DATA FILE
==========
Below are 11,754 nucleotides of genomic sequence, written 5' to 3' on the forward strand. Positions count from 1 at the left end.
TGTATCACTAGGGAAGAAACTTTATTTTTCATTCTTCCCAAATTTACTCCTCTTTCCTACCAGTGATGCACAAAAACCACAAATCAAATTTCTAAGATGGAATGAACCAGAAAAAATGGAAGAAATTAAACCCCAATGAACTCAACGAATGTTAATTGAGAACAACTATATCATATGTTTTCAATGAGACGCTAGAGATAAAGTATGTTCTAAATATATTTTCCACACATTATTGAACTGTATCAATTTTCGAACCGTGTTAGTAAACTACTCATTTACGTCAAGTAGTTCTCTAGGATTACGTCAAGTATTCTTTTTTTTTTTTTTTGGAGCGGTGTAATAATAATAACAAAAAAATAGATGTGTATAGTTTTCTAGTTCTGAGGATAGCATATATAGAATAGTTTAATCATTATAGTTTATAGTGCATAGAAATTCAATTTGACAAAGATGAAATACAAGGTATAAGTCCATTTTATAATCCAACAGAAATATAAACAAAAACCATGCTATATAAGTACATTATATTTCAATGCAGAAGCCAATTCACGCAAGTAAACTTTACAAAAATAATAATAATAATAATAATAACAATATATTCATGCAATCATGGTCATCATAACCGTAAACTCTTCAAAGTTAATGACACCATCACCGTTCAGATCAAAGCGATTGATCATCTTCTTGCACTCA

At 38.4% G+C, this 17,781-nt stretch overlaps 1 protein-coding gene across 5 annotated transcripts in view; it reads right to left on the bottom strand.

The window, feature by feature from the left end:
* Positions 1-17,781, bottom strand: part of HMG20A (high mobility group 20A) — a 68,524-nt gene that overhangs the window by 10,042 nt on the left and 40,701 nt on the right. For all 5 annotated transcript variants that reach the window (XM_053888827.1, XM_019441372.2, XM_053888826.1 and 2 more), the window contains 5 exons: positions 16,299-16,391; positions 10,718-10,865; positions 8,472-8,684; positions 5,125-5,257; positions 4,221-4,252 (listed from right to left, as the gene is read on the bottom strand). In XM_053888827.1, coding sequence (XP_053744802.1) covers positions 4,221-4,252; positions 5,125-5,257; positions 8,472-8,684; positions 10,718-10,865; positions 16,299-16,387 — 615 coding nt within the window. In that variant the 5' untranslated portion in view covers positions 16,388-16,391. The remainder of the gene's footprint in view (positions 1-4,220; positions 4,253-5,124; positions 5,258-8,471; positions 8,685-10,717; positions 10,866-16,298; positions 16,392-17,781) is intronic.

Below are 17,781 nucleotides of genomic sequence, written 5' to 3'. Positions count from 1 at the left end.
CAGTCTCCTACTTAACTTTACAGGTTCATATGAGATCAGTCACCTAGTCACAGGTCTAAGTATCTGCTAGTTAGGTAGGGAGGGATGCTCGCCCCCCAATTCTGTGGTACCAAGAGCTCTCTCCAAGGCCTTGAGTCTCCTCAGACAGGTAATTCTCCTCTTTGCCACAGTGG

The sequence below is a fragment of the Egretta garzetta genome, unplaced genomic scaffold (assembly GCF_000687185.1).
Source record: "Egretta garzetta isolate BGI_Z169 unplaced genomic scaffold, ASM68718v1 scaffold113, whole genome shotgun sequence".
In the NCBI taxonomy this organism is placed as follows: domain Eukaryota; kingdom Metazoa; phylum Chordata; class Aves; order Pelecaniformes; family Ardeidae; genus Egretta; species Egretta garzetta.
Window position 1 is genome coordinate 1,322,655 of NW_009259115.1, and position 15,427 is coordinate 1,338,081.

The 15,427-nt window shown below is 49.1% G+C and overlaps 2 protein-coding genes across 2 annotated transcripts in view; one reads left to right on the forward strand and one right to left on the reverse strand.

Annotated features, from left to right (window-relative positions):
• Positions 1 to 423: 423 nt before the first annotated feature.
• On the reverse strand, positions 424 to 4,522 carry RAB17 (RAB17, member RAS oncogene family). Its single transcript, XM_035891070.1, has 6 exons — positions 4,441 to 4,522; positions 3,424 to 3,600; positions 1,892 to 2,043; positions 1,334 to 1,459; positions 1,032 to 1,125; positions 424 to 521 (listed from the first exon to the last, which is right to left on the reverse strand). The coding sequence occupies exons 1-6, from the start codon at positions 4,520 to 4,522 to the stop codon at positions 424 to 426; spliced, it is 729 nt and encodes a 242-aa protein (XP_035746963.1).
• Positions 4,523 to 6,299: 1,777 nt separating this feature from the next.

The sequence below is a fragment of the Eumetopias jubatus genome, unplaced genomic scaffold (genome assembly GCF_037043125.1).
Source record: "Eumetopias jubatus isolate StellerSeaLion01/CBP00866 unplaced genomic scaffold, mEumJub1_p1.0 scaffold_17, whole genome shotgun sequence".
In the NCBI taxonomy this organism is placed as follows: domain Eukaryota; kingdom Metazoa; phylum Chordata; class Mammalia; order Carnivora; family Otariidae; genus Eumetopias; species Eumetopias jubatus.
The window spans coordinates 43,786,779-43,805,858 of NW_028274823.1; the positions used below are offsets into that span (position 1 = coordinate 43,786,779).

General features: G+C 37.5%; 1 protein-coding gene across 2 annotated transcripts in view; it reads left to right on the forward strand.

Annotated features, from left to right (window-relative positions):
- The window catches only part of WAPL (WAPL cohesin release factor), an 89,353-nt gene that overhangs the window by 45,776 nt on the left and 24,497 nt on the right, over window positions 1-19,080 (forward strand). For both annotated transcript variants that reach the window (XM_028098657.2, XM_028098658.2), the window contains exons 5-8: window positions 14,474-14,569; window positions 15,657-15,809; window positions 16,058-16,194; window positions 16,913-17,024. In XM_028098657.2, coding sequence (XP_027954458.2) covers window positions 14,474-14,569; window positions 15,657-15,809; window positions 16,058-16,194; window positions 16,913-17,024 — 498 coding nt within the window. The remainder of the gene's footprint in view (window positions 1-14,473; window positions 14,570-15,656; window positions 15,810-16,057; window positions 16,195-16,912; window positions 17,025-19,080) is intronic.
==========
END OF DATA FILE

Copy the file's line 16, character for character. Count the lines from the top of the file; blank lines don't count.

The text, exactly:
• Positions 4,523 to 6,299: 1,777 nt separating this feature from the next.